Is the Portland Museum of Art intentionally anti-family?
Thursday the summer jar told us to go to the Portland Museum of Art. I’d put it in the jar because I haven’t been in a few years, and I wanted the kids to see all that art right there in our own town, I thought it might be inspiring, and I thought it might be interesting to compare it to the galleries we went to. Instead I spent the whole time feeling like they wanted us to leave.
First they told me that I couldn’t carry Zuzu in my back in the Ergo. I carry Zuzu on my back everywhere and for a moment I couldn’t even get my mind around how I would bring her around the museum if she wasn’t in the Ergo. When I asked why, the woman at the ticket stand (there must be a more official name for that, but anyway) said that it was because I might not be aware of what was on my back. I get what she meant, I think, that if it were really crowded maybe I’d back into a painting? They did at least provide (flimsy) umbrella strollers, so I strapped Zuzu into one of those to wheel her around. But I will say that it felt all wrong to have her all the way down there in the stroller when I’m so used to her being up on my back.
We went into the first exhibit, a collection of paintings from New England artists’ colonies. Eli was pushing Zuzu in the stroller. Within thirty seconds a docent came over and snidely said, “We ask that one adult hand be on the stroller.” Again, I get it. They don’t want a crazed 3-year-old driving the stroller into a sculpture or something. But I was annoyed because I didn’t want the stroller in the first place, and also because it was a crappy stroller that was like a grocery cart with a bad wheel, and also because the docent said it in a voice that said, “I pity you with your horrid, horrid offspring.”
We decided to go upstairs. I’ve never used the elevator in the museum before. There is absolutely no signage telling you where the elevator is (hidden in a hallway off to the side of the entrance). I wouldn’t have to use the stupid secret elevator if it weren’t for the stroller. Anyway, we finally find the elevator after walking all over the first floor, get in, and there’s a sign that says what’s on each floor, which also says, “Interactive Exhibit for Families!” and tells us where that is. We decide to do that, and make the trek through the museum to the adjacent McLellan Sweat House, which requires us to go through small rooms with a jumbled collection of fragile antiquities and an antique couch that Eli said, “Oh look!” about and was walking toward when a guard hissed, “DON’T TOUCH!” at him, so he turned around. Then we went down a small set of stairs and through a giant heavy door (stupid stroller stupid stroller) to get to an empty room that had a sign on the wall that said, “Interactive Exhibit for Families! In Progress!” Sigh.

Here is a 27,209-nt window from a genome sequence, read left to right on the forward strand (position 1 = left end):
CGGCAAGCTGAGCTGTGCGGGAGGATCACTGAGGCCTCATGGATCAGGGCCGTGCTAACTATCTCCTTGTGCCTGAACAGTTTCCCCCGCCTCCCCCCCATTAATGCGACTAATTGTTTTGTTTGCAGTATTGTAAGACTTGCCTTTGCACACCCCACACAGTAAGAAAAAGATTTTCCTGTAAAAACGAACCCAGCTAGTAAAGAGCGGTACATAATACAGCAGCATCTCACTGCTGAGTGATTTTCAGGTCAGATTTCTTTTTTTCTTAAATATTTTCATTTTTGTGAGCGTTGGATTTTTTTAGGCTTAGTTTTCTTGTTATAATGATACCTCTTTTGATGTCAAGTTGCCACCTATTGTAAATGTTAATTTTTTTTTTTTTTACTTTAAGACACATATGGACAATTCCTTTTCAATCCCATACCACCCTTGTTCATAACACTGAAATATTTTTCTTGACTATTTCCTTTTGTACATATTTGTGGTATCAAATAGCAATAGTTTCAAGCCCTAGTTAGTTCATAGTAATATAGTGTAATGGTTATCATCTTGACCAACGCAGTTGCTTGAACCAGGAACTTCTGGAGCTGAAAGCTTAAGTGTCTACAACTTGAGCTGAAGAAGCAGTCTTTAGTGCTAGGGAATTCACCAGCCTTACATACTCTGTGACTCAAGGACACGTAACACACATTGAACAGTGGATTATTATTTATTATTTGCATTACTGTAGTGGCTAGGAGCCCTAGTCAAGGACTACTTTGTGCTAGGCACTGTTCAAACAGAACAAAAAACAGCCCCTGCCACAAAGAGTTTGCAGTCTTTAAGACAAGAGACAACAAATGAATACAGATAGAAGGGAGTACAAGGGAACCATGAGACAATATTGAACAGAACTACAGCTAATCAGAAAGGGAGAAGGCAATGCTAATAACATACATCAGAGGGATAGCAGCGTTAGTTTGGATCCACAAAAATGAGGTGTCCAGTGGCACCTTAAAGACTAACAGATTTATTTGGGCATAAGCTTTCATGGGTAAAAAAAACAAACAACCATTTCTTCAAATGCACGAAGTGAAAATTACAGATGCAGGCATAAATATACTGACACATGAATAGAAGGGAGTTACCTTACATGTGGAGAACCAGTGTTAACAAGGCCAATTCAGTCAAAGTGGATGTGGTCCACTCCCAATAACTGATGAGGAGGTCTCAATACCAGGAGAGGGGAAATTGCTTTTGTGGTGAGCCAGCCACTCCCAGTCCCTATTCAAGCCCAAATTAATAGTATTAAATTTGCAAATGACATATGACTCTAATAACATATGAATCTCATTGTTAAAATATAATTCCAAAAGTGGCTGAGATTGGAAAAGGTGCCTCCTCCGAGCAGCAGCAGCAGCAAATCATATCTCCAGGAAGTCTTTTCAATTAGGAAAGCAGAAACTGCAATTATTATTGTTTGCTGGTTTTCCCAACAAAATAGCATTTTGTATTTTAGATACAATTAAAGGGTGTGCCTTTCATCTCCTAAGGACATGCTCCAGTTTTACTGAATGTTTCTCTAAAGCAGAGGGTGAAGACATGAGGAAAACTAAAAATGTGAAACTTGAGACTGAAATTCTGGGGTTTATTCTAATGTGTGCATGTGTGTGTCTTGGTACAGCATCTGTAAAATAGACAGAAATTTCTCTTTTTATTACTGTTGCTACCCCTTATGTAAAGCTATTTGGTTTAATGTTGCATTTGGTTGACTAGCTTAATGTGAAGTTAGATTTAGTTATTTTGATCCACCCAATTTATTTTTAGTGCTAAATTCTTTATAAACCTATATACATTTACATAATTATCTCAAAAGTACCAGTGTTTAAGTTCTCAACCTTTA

Up to the third floor we went (in the secret elevator), where the world’s nicest museum worker let Henry wheel Zuzu in careful circles around a bench while he lovingly teased Eli about what he thought might be behind a door in a mural that was taken from the old Westbrook post office. Love that guy. Totally engaged the kids in the art and didn’t yell at Henry about the fact that he was pushing the stroller without an adult hand on it.
Then we got all excited in the next room, which had lots of fun modern art (Warhol! Claes Oldenburg! Roy Lichtenstein!). We peeked up at the Calder mobile, and in the middle of the room was a salvaged-wood sculpture called Gem by Robert Indiana. “Look!” I said to the boys, gesturing at it. “Where do you think those wheels came from?” and as we were debating wagon vs. wheelbarrow, a docent came over and said, “We have an 18-inch rule, and you’re getting a little close with your pointing there.” Translation: “Don’t be exuberant about the art.” Subtranslation: “Please get your rugrats and leave.” And so we did. The boys could tell that they weren’t wanted. They looked hurt. Maybe I did too.
Look, I get it. I know that the museum is filled with priceless works of art. I know that some children are awful and destructive. I get that you need rules to make sure that the art is protected. That’s fine. And I certainly don’t think that the world needs to cater to my children. I don’t think that they should have handed me a “Portland Museum of Art Scavenger Hunt” pamphlet when I walked in (although, hey, that might have been nice). The whole reason we were there was because it wasn’t the Children’s Museum, and I want my kids to understand that the world is not built for them, and that there are also maybe more interesting things in museums than a display where they can milk a pretend cow.
My issue was really with the extreme condescension. People, this is Portland, Maine. It’s a place where we’re nice to each other. It’s a place of genuine smiles. It’s a place where you work at the museum because you love art, and if you see a mom with some engaged kids on an otherwise dead afternoon, you maybe would mention something interesting about the art, rather than throw your mighty docent muscle around.
So we left. We walked down Congress Street and past Whitney Art Works, with its huge window and giant art, and the boys stood there staring and said, “What’s THAT?” and I said, “Let’s go inside” so we did, Zuzu on my back dammit, and the woman in there smiled a huge enthusiastic smile and said, “Hi!” and let us walk around and look at things and we didn’t even have to pay.
Then we got bread and cookies at Big Sky and the boys ate their cookies at Lady Liberty in Monument Square and watched some jugglers and we felt happy about Portland again.
Until we got back to the car and there was a ticket on the windshield.